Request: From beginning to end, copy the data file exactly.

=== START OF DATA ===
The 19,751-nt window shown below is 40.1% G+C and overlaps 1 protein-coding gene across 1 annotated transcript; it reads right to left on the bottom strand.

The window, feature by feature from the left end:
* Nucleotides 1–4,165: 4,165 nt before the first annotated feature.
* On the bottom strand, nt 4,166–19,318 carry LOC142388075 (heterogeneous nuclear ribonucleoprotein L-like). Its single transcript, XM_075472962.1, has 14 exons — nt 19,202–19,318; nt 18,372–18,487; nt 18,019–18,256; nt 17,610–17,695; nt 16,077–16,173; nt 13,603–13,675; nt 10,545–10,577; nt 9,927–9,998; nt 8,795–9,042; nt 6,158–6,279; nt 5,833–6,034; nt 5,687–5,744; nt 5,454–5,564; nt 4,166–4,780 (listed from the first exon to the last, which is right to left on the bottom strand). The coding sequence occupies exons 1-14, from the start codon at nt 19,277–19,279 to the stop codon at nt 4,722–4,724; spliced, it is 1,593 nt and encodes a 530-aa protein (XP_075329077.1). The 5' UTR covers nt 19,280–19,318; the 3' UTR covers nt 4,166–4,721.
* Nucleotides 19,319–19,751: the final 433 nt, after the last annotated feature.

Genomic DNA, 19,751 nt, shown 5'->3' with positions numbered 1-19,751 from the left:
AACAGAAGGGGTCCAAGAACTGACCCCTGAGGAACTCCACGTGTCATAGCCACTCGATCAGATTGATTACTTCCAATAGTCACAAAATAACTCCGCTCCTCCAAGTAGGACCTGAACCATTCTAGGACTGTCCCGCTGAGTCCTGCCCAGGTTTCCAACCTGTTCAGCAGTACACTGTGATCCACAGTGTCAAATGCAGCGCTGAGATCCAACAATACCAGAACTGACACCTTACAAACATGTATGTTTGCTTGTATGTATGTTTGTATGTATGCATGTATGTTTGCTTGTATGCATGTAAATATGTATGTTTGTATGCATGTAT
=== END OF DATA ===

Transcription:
The 19,751-nt window shown below is 40.1% G+C and overlaps 1 protein-coding gene across 1 annotated transcript; it reads right to left on the bottom strand.

The window, feature by feature from the left end:
* Nucleotides 1–4,165: 4,165 nt before the first annotated feature.
* On the bottom strand, nt 4,166–19,318 carry LOC142388075 (heterogeneous nuclear ribonucleoprotein L-like). Its single transcript, XM_075472962.1, has 14 exons — nt 19,202–19,318; nt 18,372–18,487; nt 18,019–18,256; nt 17,610–17,695; nt 16,077–16,173; nt 13,603–13,675; nt 10,545–10,577; nt 9,927–9,998; nt 8,795–9,042; nt 6,158–6,279; nt 5,833–6,034; nt 5,687–5,744; nt 5,454–5,564; nt 4,166–4,780 (listed from the first exon to the last, which is right to left on the bottom strand). The coding sequence occupies exons 1-14, from the start codon at nt 19,277–19,279 to the stop codon at nt 4,722–4,724; spliced, it is 1,593 nt and encodes a 530-aa protein (XP_075329077.1). The 5' UTR covers nt 19,280–19,318; the 3' UTR covers nt 4,166–4,721.
* Nucleotides 19,319–19,751: the final 433 nt, after the last annotated feature.

Genomic DNA, 19,751 nt, shown 5'->3' with positions numbered 1-19,751 from the left:
AACAGAAGGGGTCCAAGAACTGACCCCTGAGGAACTCCACGTGTCATAGCCACTCGATCAGATTGATTACTTCCAATAGTCACAAAATAACTCCGCTCCTCCAAGTAGGACCTGAACCATTCTAGGACTGTCCCGCTGAGTCCTGCCCAGGTTTCCAACCTGTTCAGCAGTACACTGTGATCCACAGTGTCAAATGCAGCGCTGAGATCCAACAATACCAGAACTGACACCTTACAAACATGTATGTTTGCTTGTATGTATGTTTGTATGTATGCATGTATGTTTGCTTGTATGCATGTAAATATGTATGTTTGTATGCATGTAT